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I'm having what I think is a weird problem. I have one div, inside a parent div, and I'm giving the child div a width of 100%, but it's not growing to the size of the parent div.

The parent div does not have a set width of any kind. So my question: does width in percentage only work when a parent element has a set width, or should it grow anyway?


Some may be wondering how the parent div has a width to grow to at all, if it itself does not have a set width. The reason is I have other siblings of the child element inside the parent div, with a set width to them, so the parent div has grown to meet those sibling widths.


<div id="parent-div">
    <div id="child-element" style="width: 100%">Content</div>
    <div id="sibling" style="width: 250px"></div>

Child element is not growing to meet the parent div. The width of 100% is essentially not doing anything at all that I can tell. This is in IE7.


FOLLOW-UP: Thanks everyone for the answers. I'm busy testing on my end. I originally thought that parent div's only grow as wide as their children, but it turns out I was wrong given my example above, which I coded only to demonstrate my issue I'm having. In my case, my parent div has a position: fixed and bottom: 1px and right: 1px applied to it. From my tests, this appears to change the behavior of the parent div. No longer does it automatically stretch to the entire width of the page, but assumes the behavior I thought was the case anyway, which is the parent div expands only enough to accommodate its widest child. So that's the behavior I'm seeing now, but only because my parent div has a fixed position.

share|improve this question
Please post the actual html and css you're using. – ithcy Feb 4 '10 at 22:34
Could you post your code, or at least a sample of it? It's much easier to troubleshoot if you can see what you're doing... – Martha Feb 4 '10 at 22:34
Do you have an example? – jeroen Feb 4 '10 at 22:36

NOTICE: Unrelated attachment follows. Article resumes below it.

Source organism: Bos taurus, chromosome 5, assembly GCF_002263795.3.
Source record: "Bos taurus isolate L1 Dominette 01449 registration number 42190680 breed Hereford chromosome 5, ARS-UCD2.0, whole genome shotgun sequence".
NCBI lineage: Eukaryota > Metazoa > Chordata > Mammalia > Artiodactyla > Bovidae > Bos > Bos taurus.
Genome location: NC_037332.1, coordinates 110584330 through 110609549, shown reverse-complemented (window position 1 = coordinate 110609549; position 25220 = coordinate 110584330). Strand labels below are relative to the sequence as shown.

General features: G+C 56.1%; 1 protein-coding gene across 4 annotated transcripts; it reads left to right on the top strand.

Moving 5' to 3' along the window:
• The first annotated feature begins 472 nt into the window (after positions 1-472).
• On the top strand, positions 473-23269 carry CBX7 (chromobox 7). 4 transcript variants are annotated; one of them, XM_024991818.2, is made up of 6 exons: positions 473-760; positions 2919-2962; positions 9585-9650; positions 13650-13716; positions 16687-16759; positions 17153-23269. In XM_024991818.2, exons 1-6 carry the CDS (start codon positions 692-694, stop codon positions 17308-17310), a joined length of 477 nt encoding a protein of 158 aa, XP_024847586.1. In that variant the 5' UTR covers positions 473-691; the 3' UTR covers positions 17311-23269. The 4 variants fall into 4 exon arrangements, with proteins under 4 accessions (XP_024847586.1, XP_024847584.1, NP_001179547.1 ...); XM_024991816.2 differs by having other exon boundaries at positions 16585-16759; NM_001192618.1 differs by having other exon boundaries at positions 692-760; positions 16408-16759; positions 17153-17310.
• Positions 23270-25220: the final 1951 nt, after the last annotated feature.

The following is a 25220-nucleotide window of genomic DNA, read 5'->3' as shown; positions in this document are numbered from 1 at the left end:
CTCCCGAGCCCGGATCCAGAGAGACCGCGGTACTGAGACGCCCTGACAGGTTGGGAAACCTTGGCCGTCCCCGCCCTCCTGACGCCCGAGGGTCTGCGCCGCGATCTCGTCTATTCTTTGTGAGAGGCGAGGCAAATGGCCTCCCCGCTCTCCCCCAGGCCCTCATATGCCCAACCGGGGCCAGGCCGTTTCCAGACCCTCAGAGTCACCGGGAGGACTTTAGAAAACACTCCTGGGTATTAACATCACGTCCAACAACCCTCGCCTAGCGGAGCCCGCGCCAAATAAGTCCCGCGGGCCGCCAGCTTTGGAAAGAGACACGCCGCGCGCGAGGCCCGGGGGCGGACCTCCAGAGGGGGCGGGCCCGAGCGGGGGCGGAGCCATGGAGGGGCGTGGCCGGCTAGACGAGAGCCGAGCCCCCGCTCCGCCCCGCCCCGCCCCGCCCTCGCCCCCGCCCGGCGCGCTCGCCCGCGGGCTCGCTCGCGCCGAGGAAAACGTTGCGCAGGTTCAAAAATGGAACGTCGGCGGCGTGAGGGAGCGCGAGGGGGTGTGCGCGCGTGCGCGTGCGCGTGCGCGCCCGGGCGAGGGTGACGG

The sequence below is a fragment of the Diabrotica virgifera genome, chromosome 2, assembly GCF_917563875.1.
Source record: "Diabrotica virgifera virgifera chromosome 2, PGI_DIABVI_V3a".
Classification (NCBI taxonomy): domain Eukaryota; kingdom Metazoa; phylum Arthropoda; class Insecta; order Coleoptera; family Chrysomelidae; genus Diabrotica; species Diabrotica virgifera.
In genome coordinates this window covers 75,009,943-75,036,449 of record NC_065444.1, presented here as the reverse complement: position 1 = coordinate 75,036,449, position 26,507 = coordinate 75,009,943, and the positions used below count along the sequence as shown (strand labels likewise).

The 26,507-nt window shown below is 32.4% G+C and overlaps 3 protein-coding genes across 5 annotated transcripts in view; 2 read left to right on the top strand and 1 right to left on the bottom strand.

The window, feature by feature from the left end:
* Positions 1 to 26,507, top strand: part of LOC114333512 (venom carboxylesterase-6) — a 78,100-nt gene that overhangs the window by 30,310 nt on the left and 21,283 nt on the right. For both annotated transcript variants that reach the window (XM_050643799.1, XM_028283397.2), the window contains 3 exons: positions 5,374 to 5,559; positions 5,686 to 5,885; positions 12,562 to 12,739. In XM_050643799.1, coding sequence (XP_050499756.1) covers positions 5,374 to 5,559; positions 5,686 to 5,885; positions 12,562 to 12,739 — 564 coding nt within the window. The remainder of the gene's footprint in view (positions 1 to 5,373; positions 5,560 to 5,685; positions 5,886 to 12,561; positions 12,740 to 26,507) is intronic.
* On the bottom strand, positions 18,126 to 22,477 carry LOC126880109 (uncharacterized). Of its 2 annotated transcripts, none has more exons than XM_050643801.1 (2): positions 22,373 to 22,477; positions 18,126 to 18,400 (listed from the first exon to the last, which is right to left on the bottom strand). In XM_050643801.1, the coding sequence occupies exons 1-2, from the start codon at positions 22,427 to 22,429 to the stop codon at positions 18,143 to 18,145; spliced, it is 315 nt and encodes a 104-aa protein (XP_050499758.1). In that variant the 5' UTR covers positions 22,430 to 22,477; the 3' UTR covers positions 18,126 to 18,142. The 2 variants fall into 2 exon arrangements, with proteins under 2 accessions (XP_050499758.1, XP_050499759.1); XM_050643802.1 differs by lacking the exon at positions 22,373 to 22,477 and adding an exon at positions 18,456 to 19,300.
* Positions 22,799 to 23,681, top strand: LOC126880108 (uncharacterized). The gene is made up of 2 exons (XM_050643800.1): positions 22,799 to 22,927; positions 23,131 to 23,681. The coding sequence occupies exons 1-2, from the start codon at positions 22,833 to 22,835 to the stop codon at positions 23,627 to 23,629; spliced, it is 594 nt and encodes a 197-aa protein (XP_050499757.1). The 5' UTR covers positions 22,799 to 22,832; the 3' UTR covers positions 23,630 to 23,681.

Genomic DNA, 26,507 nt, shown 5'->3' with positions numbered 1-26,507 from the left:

A div is always 100% width to start with; until you float it, position it absolutely, etc. – jeroen Feb 4 '10 at 22:38
Without the complete html and css, this question simply doesn´t make any sense and all answers are speculations. And what´s up with the upvotes? – jeroen Feb 4 '10 at 22:59

Without having seen the rest of your CSS and HTML, I'm going to assume that what you've posted is all there is in your HTML and CSS.

In that case:

  • parent-div will definitely be as wide as the page, i.e. 100%.
  • child-element will also be as wide as the page, i.e. 100%, and be inside parent-div
  • sibling will have a width of 250px and be underneath child-element

If this is not the case, you've got other HTML or CSS interfering.

share|improve this answer
@thus-sprach.. without giving the parent div a width, it does not stretch to the full width of the page. It simply grows to as wide as it needs to grow to accommodate it's children. Thus the parent div, in this case, is 250px wide because of it's child with a set width. The problem is my one div with 100% that is not growing, presumably because the parent div has not been given a set width. – Matt Powell Feb 4 '10 at 22:55
@thus-sprach : absolutely right, unless there are no html tags and it's rendered as text ;-) – jeroen Feb 4 '10 at 23:02

This is actually a css trick. It goes like this:

If you set the parent div position to relative and the child divs position to absolute then child divs will remain inside the parent div even though their position is absolute.

See: Absolute Positioning Inside Relative Positioning for more explanation.


share|improve this answer
You're right that causes the width of 100% to be applied, but the absolute positioning is not practical in my particular case. – Matt Powell Feb 4 '10 at 22:50

This screenshot explains how metrics are measured with CSS. Excuse the French, it's from my computer.

padding, margin and border

Where "marge" means margin, "bordure" means border and "espacement" means padding. Margin falls around the border, which in turn falls around the padding, which in turns falls around the actual element size. In this example (which was taken by inspecting the stack overflow answer <textarea> tag) shows that there is no margin, the border is 1px wide, and there is a 3px padding between the border of the <textarea> and its contents; and the size the content can use, excluding the padding, is 660x200. This size matches the CSS width and height properties.

From a nested element, you can only occupy the actual element size. Padding on the parent will cause your nested items to keep a margin. That means there may still be space between the border of your nested and the border of its parent.

If you want your nested <div> to take all the room it can, you must set its margin property to 0px, and the padding property of its parent to 0px as well.

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As zneak pointed out, don't forget to reset the css box model; see this great article on understanding the box model.

#parent div {
    padding: 0;
    margin: 0;

Just to point out, don't forget to set

#child-element {
    display: block;

as you may have set it to inline an it won't expand to 100% of parent's width.

I couldn't replicate your problem, everything worked just fine.

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